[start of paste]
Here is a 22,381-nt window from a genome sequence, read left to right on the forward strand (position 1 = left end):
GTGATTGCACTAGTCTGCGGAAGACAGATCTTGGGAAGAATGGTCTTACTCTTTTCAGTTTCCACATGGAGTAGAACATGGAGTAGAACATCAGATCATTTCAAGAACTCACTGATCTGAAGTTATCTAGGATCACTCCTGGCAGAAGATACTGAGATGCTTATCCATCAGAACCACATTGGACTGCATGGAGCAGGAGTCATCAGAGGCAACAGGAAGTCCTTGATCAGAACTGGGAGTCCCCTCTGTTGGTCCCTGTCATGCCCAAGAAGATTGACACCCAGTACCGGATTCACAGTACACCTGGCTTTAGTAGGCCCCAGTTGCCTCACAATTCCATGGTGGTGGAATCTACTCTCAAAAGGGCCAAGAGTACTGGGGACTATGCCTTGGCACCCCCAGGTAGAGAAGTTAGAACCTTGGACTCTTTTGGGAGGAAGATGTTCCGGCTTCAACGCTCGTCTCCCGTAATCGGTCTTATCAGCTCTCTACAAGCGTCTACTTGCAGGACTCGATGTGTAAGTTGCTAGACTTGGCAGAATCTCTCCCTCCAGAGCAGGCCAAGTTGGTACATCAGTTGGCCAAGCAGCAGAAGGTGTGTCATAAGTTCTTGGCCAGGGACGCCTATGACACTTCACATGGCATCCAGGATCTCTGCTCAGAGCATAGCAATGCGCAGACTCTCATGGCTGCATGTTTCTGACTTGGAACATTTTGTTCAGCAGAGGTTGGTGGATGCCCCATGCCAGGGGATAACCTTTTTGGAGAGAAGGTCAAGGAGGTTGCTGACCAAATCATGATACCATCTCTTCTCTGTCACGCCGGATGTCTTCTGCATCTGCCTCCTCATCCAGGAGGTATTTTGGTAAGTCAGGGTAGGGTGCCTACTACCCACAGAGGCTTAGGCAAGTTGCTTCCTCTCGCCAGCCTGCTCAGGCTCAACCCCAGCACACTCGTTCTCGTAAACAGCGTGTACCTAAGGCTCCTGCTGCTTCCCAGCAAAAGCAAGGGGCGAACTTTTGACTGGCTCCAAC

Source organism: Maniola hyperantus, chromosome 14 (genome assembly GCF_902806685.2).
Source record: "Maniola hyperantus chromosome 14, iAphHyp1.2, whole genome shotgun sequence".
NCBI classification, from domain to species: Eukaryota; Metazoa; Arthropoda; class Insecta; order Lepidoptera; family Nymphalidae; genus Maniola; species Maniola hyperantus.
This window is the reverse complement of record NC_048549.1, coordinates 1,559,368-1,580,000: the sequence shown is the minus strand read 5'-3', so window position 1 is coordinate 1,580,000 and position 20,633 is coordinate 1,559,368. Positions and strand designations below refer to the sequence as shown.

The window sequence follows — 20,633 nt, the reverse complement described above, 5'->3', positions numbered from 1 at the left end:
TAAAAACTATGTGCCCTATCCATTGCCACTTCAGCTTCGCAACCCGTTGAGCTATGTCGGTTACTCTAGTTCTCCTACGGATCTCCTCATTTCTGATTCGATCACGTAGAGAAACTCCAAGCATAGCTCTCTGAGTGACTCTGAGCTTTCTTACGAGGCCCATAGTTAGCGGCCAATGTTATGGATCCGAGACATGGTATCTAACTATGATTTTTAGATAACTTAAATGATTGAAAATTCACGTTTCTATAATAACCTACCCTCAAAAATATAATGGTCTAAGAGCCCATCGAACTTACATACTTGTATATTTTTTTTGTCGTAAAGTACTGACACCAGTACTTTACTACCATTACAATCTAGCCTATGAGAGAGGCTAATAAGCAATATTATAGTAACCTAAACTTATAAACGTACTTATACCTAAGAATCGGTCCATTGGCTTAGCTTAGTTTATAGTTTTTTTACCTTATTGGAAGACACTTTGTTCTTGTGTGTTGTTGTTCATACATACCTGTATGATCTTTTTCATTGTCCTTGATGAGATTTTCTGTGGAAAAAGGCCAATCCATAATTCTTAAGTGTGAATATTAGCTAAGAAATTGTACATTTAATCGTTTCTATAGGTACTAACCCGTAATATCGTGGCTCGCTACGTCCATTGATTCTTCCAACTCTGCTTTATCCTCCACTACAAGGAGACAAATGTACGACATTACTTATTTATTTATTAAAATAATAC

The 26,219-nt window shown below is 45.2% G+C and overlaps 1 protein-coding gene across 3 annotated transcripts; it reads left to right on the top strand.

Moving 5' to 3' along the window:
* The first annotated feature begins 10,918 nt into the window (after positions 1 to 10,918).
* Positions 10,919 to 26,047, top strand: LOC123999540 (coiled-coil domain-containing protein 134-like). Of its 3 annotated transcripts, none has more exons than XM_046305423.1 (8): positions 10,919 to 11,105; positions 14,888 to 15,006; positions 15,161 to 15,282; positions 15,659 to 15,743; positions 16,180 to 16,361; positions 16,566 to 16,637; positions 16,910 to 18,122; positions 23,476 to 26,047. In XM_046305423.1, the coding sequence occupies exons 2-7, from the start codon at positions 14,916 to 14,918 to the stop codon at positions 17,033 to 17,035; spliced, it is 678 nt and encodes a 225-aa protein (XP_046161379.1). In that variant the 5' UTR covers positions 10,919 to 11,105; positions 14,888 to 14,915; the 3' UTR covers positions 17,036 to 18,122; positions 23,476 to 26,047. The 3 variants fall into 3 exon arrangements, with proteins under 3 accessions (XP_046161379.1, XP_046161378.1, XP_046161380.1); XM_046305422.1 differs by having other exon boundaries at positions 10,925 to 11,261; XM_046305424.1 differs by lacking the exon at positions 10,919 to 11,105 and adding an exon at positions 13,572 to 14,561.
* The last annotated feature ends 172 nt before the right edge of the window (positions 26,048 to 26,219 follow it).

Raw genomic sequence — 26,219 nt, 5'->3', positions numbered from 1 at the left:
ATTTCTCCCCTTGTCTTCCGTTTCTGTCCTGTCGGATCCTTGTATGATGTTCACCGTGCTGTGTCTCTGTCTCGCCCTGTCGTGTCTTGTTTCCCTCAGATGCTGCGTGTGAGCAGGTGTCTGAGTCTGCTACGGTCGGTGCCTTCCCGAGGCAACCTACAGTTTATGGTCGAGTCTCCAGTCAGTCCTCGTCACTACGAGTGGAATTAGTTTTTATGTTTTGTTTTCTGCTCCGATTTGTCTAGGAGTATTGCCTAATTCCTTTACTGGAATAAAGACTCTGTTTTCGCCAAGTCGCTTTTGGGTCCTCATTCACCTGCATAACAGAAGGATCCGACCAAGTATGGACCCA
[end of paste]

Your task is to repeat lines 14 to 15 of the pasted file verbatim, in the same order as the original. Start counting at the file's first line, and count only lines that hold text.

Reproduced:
Raw genomic sequence — 26,219 nt, 5'->3', positions numbered from 1 at the left:
ATTTCTCCCCTTGTCTTCCGTTTCTGTCCTGTCGGATCCTTGTATGATGTTCACCGTGCTGTGTCTCTGTCTCGCCCTGTCGTGTCTTGTTTCCCTCAGATGCTGCGTGTGAGCAGGTGTCTGAGTCTGCTACGGTCGGTGCCTTCCCGAGGCAACCTACAGTTTATGGTCGAGTCTCCAGTCAGTCCTCGTCACTACGAGTGGAATTAGTTTTTATGTTTTGTTTTCTGCTCCGATTTGTCTAGGAGTATTGCCTAATTCCTTTACTGGAATAAAGACTCTGTTTTCGCCAAGTCGCTTTTGGGTCCTCATTCACCTGCATAACAGAAGGATCCGACCAAGTATGGACCCA